If the level specifies a genome, it must have a gff entry corresponding to a version 3 Genome Feature File (GFF3) containing CDS entries with ID values matching those IDs in the FASTA file. The same compression extensions as for fasta entries apply. If the SOURCE fields in those CDS entries (which contain the names of the DNA fragments such as scaffolds that the CDS came from) contain dot-separated components, those components that are identical across the entire file will be discarded by default. There is an opportunity later in the process to remap DNA source names to a common dictionary for comparison among chromosomes and plastids.

  • uri

    This optional field may contain a a uniform resource identifier such as https://sitename/dir/. azulejo uses smart-open for doing transparent on-the-fly decompression from a variety of file systems including HTTPS, HDFS, SSH, and SFTP (but not FTP). If this field is not supplied, local file access is assumed with paths relative to the current working directory. The URI will be prepended to fasta and gff paths, allowing for convenient downloading on-the-fly from sites such as LegumeInfo or GenBank. Downloads are not cached, so if you intend to run azulejo multiple times on the same input data, you will save time by downloading and uncompressing files to local storage.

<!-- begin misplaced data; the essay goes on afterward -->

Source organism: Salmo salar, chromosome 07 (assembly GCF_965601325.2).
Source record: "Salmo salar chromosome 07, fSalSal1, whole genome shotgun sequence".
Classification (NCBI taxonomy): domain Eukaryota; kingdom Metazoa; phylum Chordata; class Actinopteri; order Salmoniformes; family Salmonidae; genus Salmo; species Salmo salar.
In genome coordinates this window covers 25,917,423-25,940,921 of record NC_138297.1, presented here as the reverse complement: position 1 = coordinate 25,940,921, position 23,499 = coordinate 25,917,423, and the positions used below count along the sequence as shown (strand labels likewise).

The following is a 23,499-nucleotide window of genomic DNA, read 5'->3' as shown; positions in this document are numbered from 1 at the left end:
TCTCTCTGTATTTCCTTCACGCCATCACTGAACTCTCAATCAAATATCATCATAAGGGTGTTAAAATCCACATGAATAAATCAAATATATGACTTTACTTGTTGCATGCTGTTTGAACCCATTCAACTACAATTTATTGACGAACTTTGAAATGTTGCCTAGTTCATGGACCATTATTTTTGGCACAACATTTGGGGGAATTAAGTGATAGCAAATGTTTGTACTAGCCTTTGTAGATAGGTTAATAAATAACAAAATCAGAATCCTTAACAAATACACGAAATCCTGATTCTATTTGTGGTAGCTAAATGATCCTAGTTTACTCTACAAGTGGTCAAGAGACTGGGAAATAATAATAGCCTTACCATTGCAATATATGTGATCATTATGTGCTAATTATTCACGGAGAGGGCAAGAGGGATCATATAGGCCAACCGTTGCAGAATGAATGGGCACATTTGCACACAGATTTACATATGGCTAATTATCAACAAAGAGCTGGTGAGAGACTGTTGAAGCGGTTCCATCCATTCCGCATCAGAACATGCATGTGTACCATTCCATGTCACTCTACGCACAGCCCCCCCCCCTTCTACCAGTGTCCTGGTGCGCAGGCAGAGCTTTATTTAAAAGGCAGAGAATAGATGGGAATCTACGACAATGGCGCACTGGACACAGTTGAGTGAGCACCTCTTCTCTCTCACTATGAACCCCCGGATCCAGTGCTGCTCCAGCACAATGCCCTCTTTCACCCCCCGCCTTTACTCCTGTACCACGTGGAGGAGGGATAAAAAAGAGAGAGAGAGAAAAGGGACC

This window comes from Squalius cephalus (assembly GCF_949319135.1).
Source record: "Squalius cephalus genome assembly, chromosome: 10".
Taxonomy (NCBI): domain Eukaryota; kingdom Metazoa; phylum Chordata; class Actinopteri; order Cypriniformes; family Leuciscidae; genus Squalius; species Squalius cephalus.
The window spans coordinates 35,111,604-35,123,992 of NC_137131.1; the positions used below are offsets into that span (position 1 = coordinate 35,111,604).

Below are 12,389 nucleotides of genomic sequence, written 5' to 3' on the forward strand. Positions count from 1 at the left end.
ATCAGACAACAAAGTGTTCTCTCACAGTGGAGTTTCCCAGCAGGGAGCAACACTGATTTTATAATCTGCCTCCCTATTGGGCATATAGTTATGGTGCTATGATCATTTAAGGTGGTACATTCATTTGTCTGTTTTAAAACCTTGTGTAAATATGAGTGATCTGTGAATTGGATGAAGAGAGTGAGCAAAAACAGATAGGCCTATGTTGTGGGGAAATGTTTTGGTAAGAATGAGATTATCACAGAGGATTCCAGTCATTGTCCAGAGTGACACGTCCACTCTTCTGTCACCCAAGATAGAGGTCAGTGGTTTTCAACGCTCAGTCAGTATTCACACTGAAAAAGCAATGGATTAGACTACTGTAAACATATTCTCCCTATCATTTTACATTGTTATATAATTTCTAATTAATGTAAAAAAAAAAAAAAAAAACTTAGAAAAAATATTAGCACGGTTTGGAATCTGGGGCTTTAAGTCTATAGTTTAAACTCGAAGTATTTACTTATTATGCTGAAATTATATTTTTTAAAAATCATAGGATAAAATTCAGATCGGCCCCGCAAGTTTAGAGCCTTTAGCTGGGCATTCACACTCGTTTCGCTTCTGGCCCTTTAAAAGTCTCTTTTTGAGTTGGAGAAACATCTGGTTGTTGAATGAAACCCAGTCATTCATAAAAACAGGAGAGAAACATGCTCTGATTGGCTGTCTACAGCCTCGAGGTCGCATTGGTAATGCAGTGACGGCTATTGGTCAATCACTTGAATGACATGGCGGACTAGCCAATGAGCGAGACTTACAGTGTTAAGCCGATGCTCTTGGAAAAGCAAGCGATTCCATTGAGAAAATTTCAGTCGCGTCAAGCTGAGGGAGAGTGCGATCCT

• preference

    This optional field may be used to override the genome preference heuristic that is the fall-thru preference after proxy-gene heuristics have been applied. This is an integer value, with lower integers getting the highest priority. Set this value to zero if you know in advance that one of the input genomes is considered the reference genome and, all things being equal, you would prefer to select proxy genes from this genome. You may also set these preference values later, after the default genome preference (genomes will be preferred in order of the most genes in a single DNA fragment) has already been applied, but before proxy gene selection.

  • other info